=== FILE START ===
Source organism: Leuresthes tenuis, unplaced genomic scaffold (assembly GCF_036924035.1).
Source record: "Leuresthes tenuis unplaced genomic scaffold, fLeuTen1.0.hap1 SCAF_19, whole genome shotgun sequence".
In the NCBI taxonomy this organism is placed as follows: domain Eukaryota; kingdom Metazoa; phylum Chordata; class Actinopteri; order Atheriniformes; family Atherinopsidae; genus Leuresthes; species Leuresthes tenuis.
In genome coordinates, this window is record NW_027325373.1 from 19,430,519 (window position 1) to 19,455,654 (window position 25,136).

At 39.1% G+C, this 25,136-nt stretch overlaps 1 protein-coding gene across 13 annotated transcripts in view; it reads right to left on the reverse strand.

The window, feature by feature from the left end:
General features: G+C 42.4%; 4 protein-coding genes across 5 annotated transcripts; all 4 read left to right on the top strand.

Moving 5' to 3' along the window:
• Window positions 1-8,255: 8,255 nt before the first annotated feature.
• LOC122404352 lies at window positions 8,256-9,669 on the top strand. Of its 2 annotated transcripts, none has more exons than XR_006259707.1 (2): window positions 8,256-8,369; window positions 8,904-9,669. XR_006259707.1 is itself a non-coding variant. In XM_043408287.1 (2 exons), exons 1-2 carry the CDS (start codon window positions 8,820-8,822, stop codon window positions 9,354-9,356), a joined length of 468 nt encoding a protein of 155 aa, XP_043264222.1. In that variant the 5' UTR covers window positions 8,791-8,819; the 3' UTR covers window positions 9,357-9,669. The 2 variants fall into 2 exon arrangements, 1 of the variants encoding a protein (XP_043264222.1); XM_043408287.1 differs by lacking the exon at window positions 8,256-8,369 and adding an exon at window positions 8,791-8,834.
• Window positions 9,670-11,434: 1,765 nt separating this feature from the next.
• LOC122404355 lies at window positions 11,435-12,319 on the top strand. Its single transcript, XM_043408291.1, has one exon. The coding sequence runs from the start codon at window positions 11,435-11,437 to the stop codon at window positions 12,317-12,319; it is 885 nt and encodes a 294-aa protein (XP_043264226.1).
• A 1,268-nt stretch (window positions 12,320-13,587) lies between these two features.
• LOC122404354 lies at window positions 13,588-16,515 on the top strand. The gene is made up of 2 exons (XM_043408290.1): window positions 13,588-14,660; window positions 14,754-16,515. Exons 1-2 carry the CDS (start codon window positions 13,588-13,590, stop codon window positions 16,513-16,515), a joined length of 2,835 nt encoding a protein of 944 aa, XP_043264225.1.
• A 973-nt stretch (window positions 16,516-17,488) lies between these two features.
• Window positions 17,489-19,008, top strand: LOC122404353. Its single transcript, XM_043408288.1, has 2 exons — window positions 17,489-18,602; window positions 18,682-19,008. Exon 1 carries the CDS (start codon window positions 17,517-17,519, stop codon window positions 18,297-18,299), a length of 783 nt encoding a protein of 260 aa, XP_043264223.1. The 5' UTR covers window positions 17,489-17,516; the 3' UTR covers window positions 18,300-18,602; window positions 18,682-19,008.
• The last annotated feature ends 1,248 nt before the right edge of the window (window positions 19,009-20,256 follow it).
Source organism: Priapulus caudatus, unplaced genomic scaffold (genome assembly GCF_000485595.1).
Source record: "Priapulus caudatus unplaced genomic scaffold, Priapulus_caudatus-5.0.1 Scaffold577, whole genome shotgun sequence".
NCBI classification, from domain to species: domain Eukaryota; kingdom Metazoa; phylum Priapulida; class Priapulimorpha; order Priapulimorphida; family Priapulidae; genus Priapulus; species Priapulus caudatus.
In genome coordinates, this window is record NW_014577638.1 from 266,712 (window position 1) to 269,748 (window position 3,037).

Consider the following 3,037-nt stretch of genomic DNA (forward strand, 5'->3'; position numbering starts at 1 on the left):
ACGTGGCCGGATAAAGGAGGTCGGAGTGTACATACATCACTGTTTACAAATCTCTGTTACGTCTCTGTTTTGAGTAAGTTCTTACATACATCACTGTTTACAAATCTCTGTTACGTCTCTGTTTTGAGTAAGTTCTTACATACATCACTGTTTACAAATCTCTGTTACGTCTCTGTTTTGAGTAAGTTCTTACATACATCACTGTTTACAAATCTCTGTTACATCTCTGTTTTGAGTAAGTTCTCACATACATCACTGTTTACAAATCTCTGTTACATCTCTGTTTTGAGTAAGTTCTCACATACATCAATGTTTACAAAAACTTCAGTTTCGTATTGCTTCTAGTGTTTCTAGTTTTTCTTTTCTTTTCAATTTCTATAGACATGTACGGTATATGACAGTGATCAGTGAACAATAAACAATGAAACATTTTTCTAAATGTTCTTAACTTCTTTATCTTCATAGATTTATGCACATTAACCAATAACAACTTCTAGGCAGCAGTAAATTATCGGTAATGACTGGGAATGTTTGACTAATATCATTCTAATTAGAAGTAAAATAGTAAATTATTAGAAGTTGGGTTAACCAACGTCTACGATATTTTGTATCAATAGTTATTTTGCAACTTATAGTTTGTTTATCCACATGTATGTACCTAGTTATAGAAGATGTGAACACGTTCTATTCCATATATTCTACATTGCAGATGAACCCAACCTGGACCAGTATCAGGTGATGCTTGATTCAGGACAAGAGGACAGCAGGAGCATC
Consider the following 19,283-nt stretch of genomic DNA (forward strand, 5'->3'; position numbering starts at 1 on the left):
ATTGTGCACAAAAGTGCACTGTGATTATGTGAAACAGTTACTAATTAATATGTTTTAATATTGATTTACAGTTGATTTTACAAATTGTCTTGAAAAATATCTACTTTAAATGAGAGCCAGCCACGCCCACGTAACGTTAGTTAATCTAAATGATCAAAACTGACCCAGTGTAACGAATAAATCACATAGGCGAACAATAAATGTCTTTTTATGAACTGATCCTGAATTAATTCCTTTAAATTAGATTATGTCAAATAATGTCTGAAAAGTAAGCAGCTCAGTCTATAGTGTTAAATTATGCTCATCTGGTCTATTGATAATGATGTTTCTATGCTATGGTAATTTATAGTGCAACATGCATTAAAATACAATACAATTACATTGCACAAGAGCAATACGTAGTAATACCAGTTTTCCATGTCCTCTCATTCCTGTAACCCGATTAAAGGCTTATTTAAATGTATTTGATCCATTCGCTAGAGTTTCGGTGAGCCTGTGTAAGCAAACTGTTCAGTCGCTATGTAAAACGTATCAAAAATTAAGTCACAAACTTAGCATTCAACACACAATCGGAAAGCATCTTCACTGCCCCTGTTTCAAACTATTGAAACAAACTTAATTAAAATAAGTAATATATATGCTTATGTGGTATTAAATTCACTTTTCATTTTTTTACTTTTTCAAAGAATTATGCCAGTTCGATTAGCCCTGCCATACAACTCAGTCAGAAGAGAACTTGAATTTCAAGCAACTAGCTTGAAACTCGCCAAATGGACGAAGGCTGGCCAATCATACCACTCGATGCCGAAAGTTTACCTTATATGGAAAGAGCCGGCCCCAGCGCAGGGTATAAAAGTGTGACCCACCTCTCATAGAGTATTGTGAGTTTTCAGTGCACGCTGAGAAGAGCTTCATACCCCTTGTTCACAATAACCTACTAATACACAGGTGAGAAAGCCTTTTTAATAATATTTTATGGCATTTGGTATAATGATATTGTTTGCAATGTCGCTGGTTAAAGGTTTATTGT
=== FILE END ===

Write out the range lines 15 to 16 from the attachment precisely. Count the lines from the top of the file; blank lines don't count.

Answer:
• A 973-nt stretch (window positions 16,516-17,488) lies between these two features.
• Window positions 17,489-19,008, top strand: LOC122404353. Its single transcript, XM_043408288.1, has 2 exons — window positions 17,489-18,602; window positions 18,682-19,008. Exon 1 carries the CDS (start codon window positions 17,517-17,519, stop codon window positions 18,297-18,299), a length of 783 nt encoding a protein of 260 aa, XP_043264223.1. The 5' UTR covers window positions 17,489-17,516; the 3' UTR covers window positions 18,300-18,602; window positions 18,682-19,008.